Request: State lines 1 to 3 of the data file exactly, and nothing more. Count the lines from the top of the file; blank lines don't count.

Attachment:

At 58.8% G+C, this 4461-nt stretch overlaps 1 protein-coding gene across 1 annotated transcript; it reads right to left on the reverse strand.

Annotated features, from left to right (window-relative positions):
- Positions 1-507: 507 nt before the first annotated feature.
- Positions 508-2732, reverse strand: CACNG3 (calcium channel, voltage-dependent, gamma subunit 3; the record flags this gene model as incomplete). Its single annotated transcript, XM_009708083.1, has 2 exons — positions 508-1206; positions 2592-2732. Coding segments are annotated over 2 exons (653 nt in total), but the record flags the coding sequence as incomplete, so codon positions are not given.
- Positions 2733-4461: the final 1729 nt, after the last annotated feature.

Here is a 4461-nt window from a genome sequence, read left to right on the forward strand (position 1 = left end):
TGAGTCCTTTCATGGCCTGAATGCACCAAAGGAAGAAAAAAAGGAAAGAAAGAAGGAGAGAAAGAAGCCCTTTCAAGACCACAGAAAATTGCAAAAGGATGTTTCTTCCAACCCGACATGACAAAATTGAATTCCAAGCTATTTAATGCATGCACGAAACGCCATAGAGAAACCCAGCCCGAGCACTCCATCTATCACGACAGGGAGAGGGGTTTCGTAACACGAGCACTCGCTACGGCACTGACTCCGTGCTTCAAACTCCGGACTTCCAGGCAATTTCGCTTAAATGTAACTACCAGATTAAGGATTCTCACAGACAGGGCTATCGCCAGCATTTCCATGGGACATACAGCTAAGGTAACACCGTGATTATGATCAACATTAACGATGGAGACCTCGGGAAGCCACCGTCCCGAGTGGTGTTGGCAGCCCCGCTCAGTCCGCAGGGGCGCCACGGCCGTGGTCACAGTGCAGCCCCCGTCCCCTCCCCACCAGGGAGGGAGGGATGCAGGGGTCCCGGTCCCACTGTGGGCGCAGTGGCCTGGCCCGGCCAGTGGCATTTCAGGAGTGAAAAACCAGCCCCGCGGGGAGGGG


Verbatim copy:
At 58.8% G+C, this 4461-nt stretch overlaps 1 protein-coding gene across 1 annotated transcript; it reads right to left on the reverse strand.

Annotated features, from left to right (window-relative positions):
- Positions 1-507: 507 nt before the first annotated feature.